Huffing Microwave Popcorn
As an advocate of healthy eating and living, you wouldn’t dream of snorting cocaine or shoving narcotics up your nose, but according to online resource, The Globe, a Colorado man won a lawsuit after he developed cancer from years of inhaling microwave popcorn.
He was awarded $7.2 million in damages resulting from lung damage. He popped and ate two bags a day for 10 years and his lawyers proved a direct link between the fragrant steam emitted from bags of popcorn and his cancer diagnosis.
He’s not the only microwave consumer to win a lawsuit after breathing in microwave popcorn fumes; there’s even a recognized term for it: popcorn lung. This unique link between microwave popcorn and cancer is getting serious research attention around the globe.
If you take a scientific approach to the study of microwave popcorn preparation, you’ll eventually get down to a dynamic that starts the process of altering corn kernels so they go from healthy to evil thanks to exposure to radiation waves.
When food is heated in a microwave from the outside in, the process alters molecules, so your Lean Cuisine doesn’t escape the wrath of agitated molecules, either.
It’s all about thermal dynamics that don’t apply to traditional cooking methods because microwaving literally reverses the polarity of a kernel of corn from one to 100 billion times a second when it’s nuked.
This analogy could help: There’s a war going on between microwave rays and food: molecules are torn apart or deformed so kernels become battle-weary soldiers after this battlefield assault, at which point, you eat the soldiers.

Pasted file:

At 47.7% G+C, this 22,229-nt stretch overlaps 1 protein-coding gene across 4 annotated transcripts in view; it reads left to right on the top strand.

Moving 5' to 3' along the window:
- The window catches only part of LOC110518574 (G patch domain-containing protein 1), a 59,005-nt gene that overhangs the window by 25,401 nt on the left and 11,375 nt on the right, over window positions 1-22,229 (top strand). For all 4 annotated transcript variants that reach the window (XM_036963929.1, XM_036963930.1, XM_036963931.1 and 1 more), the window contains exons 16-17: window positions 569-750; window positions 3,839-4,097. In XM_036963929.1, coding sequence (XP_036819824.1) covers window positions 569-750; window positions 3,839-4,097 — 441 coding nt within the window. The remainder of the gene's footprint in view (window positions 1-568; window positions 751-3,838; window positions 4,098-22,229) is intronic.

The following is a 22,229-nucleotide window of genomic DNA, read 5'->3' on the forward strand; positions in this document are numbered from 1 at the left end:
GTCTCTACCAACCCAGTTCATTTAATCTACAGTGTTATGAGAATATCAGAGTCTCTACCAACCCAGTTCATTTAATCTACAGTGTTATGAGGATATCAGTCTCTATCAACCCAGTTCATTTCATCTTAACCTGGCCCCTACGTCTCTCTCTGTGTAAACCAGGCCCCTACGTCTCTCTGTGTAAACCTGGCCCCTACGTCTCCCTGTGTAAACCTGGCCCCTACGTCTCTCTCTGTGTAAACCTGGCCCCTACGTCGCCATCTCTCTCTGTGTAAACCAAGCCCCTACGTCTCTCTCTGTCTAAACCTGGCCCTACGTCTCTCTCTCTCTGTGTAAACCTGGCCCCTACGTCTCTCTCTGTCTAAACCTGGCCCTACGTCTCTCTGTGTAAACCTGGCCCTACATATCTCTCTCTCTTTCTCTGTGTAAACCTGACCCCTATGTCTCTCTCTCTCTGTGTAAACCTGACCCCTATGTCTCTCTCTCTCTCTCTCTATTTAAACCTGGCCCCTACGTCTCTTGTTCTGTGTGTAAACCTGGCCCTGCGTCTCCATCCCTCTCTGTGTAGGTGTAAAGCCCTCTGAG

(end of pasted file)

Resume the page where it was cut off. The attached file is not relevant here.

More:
Anaerobic Glucose Fermentation
Are we suggesting an aerobic exercise capable of producing sweet wine or beer? Sadly, no. This scientific term is code for the tricky process of how cancer cells survive.
Leading researchers studying the relationship between microwaving and foods like popcorn strongly urge cancer patients to avoid anything made with sugar that goes into the microwave because the anaerobic glucose fermentation process triggers the development of cancer cells.
Further, sweetening microwave popcorn to make kettle corn adds insult to injury and has been suggested as a cause for microwave popcorn allergy issues.
After the aforementioned lawsuit brought by the Colorado lung cancer sufferer went public, big names in popcorn production with vested interests in keeping the microwave popcorn niche viable, collaborated to get diacetyl out of their bags, says Daniel J. DeNoon, writing for WebMD.com.
This buttery taste additive backfired when it contributed to the toxic steam that caused the lawsuits. Were manufacturers surprised? Possibly.
Did it take time for General Mills, Pop Weaver, the American Pop Corn Company, Act II, Pop Secret, Jolly Time and Orville Redenbacher—to act? It did.
And the public demands more scrutiny in the future, so you’ll want to stay on top of scientific findings on this topic as they occur.
Just in case you’re looking for a hero amid all of this controversy, you may wish to erect a small shrine made of air-popped corn to Swiss researcher Dr. Hans Ulrich Hertel.
He has made it his life’s work to link cancer to microwave cookery, so people like you stay safe and healthy. That’s reason enough to read more about him and thank him for his hard work once you’ve finished.
Is Microwave Popcorn Healthy?
Obviously – NOT!
To give yourself complete control over what you eat, do not use shortcuts. Even if it takes a few minutes longer to prepare traditional popcorn, your health will not be at risk.
Microwave popcorn is characterized as a really bad food as it contains many chemicals, bad fats, and even toxins.